In baseball there are two ways to win: find the raw talent and build your team from the ground up, or shell out the big bucks and buy your way into the World Series. These days is seems like a lot of storage companies are taking the latter route, tearing a page out of the Yankees playbook and buying up emerging technology companies at a brisk pace.
And just like in baseball, you can't tell the players without a scorecard. Quantum bought ADIC. Sun bought StorageTek. Oracle bought Sun. HP bought LeftHand, PolyServe, Ibrix and Opsware. Dell bought EqualLogic and Perot Systems. IBM bought XIV Systems, Diligent, FilesX and Arsenal Digital. NetApp bought Spinnaker and Onaro. F5 bought Acopia. Hitachi bought Archivas. Cisco bought NeoPath Networks and Nuova Systems. LSI bought ONStor and StoreAge. CA bought XOsoft. Seagate bought Maxtor.
Tandberg bought Exabyte. Symantec bought Revivio. Rackable bought SGI. Brocade bought Foundry Networks, Silverback Systems and NuView. McData bought CNT, Nishan Systems and Sanera. Brocade bought McData.
And EMC bought all the rest.
That list just scratches the surface, yet all of that activity keeps Wall Street busy and gives venture capitalists (VCs) a reason to go to work each day. But what does it mean to data storage managers, especially those who bought stuff from a "little guy," when they see a company disappear into the corporate portfolio of a major-league organization?
The short answer is: Who knows? The better answer is don't let all this buying and selling deter you from your own acquisitions -- that is, getting the best storage technology to fill your company's needs. When you're dealing with newer (and smaller) firms some caution is advised, but that doesn't mean you should avoid them. A few years ago nobody knew what a Kia was, but now it's considered a pretty cool car with a solid service record. Same deal with Data Domain, which created its own success with timely technology and good products; the company didn't need EMC, but I'm sure Data Domain's VCs don't mind being $2.1 billion richer.
If you're a customer of a company that was scooped up, there are several possible scenarios that can occur:
You're outta luck. The buying company is just looking to kill off potential competition (or just came to its senses), and they deep-six the acquired company's products and offer something completely different in its place. (Still trying to get support for that NeoPath File Director?)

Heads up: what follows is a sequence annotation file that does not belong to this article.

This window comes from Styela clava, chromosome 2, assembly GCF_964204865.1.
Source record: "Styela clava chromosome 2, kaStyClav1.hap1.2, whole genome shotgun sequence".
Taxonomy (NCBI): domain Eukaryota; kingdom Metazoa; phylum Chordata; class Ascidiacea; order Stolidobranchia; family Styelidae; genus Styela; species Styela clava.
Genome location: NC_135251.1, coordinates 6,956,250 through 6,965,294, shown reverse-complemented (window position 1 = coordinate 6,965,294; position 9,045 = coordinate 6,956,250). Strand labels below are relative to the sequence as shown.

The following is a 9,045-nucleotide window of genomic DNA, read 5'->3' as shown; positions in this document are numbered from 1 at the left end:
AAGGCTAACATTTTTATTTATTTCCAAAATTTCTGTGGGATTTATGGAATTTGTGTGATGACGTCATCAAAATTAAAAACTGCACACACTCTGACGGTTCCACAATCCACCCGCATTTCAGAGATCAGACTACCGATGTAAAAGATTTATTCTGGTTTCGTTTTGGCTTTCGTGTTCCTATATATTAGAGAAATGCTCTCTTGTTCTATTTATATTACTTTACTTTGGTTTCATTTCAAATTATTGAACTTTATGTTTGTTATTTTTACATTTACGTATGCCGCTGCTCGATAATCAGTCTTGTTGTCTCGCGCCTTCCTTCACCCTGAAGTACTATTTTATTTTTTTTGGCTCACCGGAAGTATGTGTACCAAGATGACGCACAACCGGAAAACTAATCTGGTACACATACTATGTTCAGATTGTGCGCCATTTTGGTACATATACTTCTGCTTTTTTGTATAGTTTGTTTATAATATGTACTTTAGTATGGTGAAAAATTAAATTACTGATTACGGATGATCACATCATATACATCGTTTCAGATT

They didn't screw it up. In this scenario, the purchaser remembers why they shelled out billions to buy a pretty cool company that has had some success. The back-office stuff, marketing and those kinds of things may get absorbed by the new parent company, but it's pretty much hands off when it comes to the newly acquired technology and product lines. Dell's handling of EqualLogic comes to mind, and I think most current and past EqualLogic customers would agree that the boost Dell has given the company has worked out well.
What happened to that cool technology? Sometimes, a company gets bought not for its products but for the ideas behind those products. The purchaser is looking for the intellectual property -- engineering designs, patents, etc. -- that it lacks to bootstrap a new effort or resuscitate one that's on life support. For users of the acquired company's products, it may seem a lot like the "You're outta luck" scenario above, at least until the technology they liked is resurrected in a new product.
They don't know what to do with it. Most acquisitions make sense to reasonably intelligent adults. But once in a while a real head-scratcher comes along that can induce some warranted anxiety for users of the products in question. Oracle plus Sun? A puzzle alright, but Oracle doesn't make a lot of mistakes. And what about HP buying Palm? A hardware company that failed in the smartphone market buys a software company that failed in the smartphone market and that should equal success, right? It's way too soon to tell, but bewildering to say the least. The bottom line is that if your array vendor gets bought by a company that sells ringtones on the web, you better find a new array vendor.
This kind of stuff happens in all industries for all kinds of products, so it's not surprising that storage should be going through such a shakeout. Still, when you see that the maker of the storage gear you pleaded for is on the block and the vultures are circling, it can be a little nerve wracking. The truth is that a lot of the big storage vendors don't do much innovating these days so they go shopping for new ideas, technologies and markets. Hopefully, the startup you took a chance on will wind up in a smart new owner's shopping cart.
BIO: Rich Castagna (email@example.com) is editorial director of the Storage Media Group.
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